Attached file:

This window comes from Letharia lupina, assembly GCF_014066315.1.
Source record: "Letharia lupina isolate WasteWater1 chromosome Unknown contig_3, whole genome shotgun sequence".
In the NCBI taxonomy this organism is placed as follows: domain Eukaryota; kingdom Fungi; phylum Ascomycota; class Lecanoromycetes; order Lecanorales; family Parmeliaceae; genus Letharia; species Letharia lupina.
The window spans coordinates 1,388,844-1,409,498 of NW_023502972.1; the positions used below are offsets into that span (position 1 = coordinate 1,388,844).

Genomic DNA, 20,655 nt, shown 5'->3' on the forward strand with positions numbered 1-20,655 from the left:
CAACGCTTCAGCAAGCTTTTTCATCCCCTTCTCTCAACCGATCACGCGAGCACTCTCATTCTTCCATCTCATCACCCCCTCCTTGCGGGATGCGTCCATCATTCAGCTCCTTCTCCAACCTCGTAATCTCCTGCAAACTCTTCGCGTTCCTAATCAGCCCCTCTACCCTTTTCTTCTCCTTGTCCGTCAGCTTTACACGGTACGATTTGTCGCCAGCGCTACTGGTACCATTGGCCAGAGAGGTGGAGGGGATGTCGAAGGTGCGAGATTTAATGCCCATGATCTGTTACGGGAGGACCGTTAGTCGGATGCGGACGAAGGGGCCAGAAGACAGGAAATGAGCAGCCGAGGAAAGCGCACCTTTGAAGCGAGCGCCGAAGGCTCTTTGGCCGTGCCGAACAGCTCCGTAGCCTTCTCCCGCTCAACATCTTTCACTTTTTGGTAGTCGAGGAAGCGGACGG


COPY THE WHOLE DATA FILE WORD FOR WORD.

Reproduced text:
This window comes from Letharia lupina, assembly GCF_014066315.1.
Source record: "Letharia lupina isolate WasteWater1 chromosome Unknown contig_3, whole genome shotgun sequence".
In the NCBI taxonomy this organism is placed as follows: domain Eukaryota; kingdom Fungi; phylum Ascomycota; class Lecanoromycetes; order Lecanorales; family Parmeliaceae; genus Letharia; species Letharia lupina.
The window spans coordinates 1,388,844-1,409,498 of NW_023502972.1; the positions used below are offsets into that span (position 1 = coordinate 1,388,844).

Genomic DNA, 20,655 nt, shown 5'->3' on the forward strand with positions numbered 1-20,655 from the left:
CAACGCTTCAGCAAGCTTTTTCATCCCCTTCTCTCAACCGATCACGCGAGCACTCTCATTCTTCCATCTCATCACCCCCTCCTTGCGGGATGCGTCCATCATTCAGCTCCTTCTCCAACCTCGTAATCTCCTGCAAACTCTTCGCGTTCCTAATCAGCCCCTCTACCCTTTTCTTCTCCTTGTCCGTCAGCTTTACACGGTACGATTTGTCGCCAGCGCTACTGGTACCATTGGCCAGAGAGGTGGAGGGGATGTCGAAGGTGCGAGATTTAATGCCCATGATCTGTTACGGGAGGACCGTTAGTCGGATGCGGACGAAGGGGCCAGAAGACAGGAAATGAGCAGCCGAGGAAAGCGCACCTTTGAAGCGAGCGCCGAAGGCTCTTTGGCCGTGCCGAACAGCTCCGTAGCCTTCTCCCGCTCAACATCTTTCACTTTTTGGTAGTCGAGGAAGCGGACGG